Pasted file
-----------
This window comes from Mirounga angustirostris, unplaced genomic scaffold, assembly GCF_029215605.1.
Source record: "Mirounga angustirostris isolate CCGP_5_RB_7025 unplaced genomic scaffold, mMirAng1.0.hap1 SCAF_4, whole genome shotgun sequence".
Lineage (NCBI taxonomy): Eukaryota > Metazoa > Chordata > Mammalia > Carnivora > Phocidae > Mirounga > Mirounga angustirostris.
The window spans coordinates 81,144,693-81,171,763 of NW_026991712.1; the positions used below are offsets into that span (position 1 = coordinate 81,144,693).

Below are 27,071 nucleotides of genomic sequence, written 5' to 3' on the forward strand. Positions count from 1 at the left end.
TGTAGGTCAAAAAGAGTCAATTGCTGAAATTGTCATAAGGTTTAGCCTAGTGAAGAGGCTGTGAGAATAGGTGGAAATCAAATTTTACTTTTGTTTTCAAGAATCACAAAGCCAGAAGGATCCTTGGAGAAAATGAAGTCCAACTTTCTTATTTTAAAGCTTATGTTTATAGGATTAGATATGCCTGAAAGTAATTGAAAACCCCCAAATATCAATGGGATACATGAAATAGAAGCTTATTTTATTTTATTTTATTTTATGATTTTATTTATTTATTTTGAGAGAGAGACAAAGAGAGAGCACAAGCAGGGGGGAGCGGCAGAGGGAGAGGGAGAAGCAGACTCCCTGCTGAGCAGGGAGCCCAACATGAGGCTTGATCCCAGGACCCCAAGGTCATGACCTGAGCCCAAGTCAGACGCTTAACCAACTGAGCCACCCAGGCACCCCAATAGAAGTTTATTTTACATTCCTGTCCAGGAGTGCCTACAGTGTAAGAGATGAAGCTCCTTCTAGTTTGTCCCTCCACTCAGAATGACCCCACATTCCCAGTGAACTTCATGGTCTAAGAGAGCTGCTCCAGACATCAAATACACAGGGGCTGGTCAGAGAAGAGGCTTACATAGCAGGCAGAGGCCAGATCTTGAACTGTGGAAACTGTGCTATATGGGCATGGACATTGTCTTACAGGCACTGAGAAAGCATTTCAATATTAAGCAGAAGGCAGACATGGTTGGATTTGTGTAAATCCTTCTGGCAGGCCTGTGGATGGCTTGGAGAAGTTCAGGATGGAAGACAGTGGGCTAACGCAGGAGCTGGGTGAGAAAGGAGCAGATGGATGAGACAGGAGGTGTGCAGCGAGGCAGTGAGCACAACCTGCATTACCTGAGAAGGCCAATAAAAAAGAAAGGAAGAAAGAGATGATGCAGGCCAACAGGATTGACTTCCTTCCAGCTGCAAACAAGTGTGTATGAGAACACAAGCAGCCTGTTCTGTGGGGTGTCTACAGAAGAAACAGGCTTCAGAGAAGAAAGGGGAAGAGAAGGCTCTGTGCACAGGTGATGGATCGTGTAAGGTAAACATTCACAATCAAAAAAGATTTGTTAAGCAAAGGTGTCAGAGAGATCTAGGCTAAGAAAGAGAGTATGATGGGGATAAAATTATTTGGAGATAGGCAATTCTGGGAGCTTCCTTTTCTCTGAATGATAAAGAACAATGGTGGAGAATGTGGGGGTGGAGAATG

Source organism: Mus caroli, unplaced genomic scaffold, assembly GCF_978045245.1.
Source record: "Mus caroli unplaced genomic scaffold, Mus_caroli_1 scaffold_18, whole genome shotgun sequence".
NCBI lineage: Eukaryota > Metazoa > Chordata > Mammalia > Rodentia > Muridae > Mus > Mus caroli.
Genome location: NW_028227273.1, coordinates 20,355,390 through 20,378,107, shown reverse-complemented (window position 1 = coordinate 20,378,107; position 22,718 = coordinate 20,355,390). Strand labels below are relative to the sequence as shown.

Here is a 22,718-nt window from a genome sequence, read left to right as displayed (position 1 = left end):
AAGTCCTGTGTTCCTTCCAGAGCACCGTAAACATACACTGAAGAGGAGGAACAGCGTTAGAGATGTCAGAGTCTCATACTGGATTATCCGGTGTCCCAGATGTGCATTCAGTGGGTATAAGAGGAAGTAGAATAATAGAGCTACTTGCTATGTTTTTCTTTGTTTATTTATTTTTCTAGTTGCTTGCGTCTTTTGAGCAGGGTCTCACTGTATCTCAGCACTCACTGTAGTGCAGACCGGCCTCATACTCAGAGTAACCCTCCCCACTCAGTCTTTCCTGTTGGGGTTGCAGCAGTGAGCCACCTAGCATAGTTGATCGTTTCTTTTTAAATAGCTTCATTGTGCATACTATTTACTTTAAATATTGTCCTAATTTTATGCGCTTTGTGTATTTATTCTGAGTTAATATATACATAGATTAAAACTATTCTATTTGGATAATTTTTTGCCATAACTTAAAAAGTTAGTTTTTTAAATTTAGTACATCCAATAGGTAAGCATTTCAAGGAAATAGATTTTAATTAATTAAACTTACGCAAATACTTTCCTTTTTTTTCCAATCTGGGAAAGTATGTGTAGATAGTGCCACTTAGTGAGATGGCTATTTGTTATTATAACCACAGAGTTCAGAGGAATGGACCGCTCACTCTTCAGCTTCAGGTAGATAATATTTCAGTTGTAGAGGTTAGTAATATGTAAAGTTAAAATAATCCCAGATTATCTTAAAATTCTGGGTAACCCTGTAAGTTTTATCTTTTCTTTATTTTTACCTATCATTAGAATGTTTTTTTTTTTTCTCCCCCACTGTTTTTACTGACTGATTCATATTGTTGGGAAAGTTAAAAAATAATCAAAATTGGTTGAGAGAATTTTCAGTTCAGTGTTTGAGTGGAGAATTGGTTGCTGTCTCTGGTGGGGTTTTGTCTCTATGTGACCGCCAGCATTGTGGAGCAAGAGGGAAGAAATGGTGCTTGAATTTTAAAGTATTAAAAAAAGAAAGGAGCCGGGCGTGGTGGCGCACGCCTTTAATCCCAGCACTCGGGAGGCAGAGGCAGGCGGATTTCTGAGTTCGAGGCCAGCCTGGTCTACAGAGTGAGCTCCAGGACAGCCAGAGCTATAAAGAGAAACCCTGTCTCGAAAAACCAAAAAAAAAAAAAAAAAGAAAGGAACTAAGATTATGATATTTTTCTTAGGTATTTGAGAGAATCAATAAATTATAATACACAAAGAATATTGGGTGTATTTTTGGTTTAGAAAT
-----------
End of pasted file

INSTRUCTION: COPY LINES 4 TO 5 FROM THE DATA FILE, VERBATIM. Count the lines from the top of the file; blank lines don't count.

The window spans coordinates 81,144,693-81,171,763 of NW_026991712.1; the positions used below are offsets into that span (position 1 = coordinate 81,144,693).

Below are 27,071 nucleotides of genomic sequence, written 5' to 3' on the forward strand. Positions count from 1 at the left end.